If you ask Al Samuels, the construction of a new Tappan Zee Bridge has already started.
"It's not about when we put a shovel in the ground," said Samuels, president of the Rockland Business Association, at a Wednesday morning press conference in Nyack. "The project has already begun, and money is already being spent."
Samuels, speaking from the overlooking the Hudson's banks, pointed behind him, where state barges are currently to prepare for a new span.
Samuels spoke on behalf of Build the Bridge Now, a coalition of Rockland business owners, construction leaders and others that seek to create a new crossing, and swiftly.
"Our mission is to make sure it continues," he said.
The $5.2 billion project encoutered a setback last week when —New York State was hoping for $2 billion in national aid, and will now have to wait on a shortlist until more transportation funds are approved.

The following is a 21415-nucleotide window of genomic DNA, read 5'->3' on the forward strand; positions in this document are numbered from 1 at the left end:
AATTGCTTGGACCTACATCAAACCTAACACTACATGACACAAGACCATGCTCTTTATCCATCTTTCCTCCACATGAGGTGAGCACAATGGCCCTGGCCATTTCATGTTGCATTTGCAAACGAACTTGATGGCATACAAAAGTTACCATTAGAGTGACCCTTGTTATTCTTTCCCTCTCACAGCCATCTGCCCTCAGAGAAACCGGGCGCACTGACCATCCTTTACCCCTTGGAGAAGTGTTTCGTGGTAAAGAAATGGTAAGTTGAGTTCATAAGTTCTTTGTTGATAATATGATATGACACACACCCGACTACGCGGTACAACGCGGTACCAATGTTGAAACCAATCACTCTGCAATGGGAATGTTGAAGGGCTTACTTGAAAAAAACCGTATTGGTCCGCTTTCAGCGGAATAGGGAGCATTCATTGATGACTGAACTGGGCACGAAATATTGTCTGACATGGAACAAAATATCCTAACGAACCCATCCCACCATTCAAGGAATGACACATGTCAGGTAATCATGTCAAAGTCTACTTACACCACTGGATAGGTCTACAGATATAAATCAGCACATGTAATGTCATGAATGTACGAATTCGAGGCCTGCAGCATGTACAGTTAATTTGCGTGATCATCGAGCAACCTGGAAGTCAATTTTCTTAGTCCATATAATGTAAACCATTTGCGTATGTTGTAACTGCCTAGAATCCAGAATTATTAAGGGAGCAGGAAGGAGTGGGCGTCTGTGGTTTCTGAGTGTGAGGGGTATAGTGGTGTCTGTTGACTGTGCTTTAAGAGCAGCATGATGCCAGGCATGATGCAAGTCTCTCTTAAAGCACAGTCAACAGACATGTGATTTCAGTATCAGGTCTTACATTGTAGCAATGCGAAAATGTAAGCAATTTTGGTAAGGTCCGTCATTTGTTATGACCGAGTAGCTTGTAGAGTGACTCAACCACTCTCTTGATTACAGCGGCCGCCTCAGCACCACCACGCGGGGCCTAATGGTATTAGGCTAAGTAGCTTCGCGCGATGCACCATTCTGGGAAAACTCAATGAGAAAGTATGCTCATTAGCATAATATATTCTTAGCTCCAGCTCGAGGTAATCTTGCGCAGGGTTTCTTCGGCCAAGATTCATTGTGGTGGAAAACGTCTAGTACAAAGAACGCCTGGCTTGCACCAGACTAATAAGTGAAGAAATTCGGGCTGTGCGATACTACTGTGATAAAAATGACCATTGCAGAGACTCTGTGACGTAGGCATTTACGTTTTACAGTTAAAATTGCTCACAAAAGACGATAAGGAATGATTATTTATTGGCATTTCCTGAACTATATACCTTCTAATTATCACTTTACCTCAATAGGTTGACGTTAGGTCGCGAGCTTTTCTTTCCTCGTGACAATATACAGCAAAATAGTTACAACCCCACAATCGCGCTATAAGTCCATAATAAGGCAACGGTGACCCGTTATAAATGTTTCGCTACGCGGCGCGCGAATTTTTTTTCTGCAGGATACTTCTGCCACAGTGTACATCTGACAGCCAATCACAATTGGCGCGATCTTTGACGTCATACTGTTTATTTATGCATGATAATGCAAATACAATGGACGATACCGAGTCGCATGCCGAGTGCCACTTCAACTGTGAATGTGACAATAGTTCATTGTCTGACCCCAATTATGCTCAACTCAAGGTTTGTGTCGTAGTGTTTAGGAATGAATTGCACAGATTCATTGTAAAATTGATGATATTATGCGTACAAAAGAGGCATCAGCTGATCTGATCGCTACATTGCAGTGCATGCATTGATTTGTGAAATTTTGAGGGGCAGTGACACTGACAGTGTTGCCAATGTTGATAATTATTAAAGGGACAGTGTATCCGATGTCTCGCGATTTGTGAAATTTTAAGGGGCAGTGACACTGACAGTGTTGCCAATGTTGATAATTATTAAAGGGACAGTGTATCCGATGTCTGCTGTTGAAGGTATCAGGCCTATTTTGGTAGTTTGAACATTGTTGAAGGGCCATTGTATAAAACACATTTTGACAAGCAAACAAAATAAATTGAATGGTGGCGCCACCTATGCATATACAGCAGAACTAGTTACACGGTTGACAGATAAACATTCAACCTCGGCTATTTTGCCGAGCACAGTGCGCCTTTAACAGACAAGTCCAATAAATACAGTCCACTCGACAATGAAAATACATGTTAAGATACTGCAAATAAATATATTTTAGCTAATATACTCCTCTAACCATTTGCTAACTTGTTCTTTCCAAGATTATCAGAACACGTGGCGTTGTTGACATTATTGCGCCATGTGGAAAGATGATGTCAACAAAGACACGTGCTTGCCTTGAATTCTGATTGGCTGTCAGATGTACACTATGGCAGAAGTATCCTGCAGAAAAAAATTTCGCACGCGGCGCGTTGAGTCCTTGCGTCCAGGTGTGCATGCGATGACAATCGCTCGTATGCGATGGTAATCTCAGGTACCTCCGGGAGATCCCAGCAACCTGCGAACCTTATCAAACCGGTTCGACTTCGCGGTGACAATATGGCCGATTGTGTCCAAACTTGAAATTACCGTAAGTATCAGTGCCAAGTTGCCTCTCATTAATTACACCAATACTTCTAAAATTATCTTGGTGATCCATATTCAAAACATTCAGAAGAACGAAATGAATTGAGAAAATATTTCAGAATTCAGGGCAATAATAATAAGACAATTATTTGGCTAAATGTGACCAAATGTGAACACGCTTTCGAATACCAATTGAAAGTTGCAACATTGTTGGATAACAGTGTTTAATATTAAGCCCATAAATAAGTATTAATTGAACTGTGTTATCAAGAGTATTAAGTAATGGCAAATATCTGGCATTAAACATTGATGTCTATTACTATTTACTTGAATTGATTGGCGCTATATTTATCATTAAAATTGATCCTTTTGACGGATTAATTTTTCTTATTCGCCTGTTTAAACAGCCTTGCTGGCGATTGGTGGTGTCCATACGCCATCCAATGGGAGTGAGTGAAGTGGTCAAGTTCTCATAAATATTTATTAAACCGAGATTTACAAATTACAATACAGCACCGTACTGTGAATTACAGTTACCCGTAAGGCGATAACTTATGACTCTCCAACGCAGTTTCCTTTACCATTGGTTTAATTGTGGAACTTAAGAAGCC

"Frankly, I never expected this [TIFIA loan]," Samuels said, noting the state has yet to release a Final Environmental Impact Statement (FEIS) and comprehensive design-build plan.
A new crossing's ability to stimulate commerce, bolster public safety and enhance national security , Samuels added.
Samuels was joined by local architects and merchants who also champion Build the Bridge Now's cause.
"We must get started now," said Jan Dergenshein, a 50-year Nyacker and president of Degenshein Architetcs. "We must do the project as quickly as we can."
"We need to do something before there is a tragedy," he added, touching on anxieties that .
Peter Kelly, a restaurateur who operates eateries in Rockland and Westchester, also noted the importance of a new bridge.
"I cross the bridge four times a day, and more often then not, there's a delay," he said. "I'm often late for work."
Kelly said the Tappan Zee Bridge is to blame for the lack of shoppers travelling from Westchester to Rockland, are vice versa.
Absent from this meeting, but not other, were critics of a new Tappan Zee Bridge. Last month, dozens of South Nyackers concerned about construction upsetting their quality of life .
At that same meeting, Riverkeeper—a non-profit that seeks to protect Hudson River wildlife— to waylay the project.
Residents are also upset over . Samuels says mass transit could materialize down the line, but first needs a new bridge on which it can be placed.